The overriding political objective of the collection, however, is to dissociate the theory of bureaucratic collectivism (which the editors accept) from Shachtman. There are at least two reasons for this. The first, that stressed mainly by Haberkern and Lipow, is that there is more than one version of the theory. The second, though unstated, is surely at least as important. It is to remove the theory’s associations with Shachtman’s political development after he broke with Trotsky.

At the time of the 1940 split, whatever his differences with Trotsky and Cannon, Shachtman was undoubtedly a dedicated revolutionary socialist, and he sought with great determination during the Second World War to root the WP in the American working class. But, faced after 1945 with the failure of this effort (particularly once capitalism entered the long post-war boom) and with the Cold War division of the world into rival blocs, Shachtman moved decisively to the right. [3]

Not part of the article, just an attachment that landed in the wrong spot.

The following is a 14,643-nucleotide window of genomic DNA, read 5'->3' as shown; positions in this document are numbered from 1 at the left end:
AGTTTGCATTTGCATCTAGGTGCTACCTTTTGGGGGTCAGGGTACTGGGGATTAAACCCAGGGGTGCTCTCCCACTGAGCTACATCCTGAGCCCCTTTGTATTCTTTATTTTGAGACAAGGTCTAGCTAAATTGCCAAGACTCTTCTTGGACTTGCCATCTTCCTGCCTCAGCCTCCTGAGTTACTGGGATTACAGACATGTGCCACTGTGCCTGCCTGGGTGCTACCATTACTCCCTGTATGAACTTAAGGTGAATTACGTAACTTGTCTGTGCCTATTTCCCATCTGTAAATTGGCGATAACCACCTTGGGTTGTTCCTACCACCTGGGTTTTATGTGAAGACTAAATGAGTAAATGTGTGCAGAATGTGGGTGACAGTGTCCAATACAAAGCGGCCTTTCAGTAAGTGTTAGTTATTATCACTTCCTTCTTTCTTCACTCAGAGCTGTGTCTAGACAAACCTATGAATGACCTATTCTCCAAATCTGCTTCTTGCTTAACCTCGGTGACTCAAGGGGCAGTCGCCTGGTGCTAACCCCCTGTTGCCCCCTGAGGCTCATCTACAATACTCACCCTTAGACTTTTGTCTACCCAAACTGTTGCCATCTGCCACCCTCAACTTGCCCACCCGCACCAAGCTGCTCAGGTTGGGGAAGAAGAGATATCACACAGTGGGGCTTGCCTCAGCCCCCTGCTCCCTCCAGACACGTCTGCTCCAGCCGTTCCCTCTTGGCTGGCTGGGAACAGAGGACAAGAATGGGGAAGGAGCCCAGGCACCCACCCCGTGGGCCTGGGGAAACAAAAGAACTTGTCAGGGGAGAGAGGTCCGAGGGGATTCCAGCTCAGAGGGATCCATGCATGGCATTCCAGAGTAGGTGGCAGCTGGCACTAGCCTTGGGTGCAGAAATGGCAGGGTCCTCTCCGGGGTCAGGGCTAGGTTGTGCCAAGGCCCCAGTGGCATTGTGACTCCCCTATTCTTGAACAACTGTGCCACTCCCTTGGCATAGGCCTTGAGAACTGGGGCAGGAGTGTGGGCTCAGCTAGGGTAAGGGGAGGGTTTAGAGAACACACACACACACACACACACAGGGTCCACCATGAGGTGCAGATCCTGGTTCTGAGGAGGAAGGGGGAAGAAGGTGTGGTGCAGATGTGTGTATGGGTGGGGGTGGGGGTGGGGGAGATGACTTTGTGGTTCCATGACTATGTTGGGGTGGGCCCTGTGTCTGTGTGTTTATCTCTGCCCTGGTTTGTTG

In the global struggle between Western liberal capitalism and Eastern bureaucratic collectivism, Shachtman opted for the former. In his careful and scholarly political biography of Shachtman, Peter Drucker has demonstrated in great detail how this odyssey led him into more and more unqualified support for US imperialism – from opposition to disruptive strikes during the Korean War, through refusal to condemn the CIA invasion of Cuba at the Bay of Pigs in 1961, to support for American troops in Vietnam. By the time of his death in 1972 Shachtman was a Cold War social democrat. [4] Though many of Shachtman’s followers broke with him over this move to the right, the question naturally arises whether or not it was a logical consequence of the theory of bureaucratic collectivism. Shachtman’s opponents were quick to claim that it was. [5] Haberkern and Lipow do not, however, directly confront this question. Their chief concern is rather to establish that there had been two theories of bureaucratic collectivism, Shachtman’s own and the rival version developed by Joseph Carter. [6]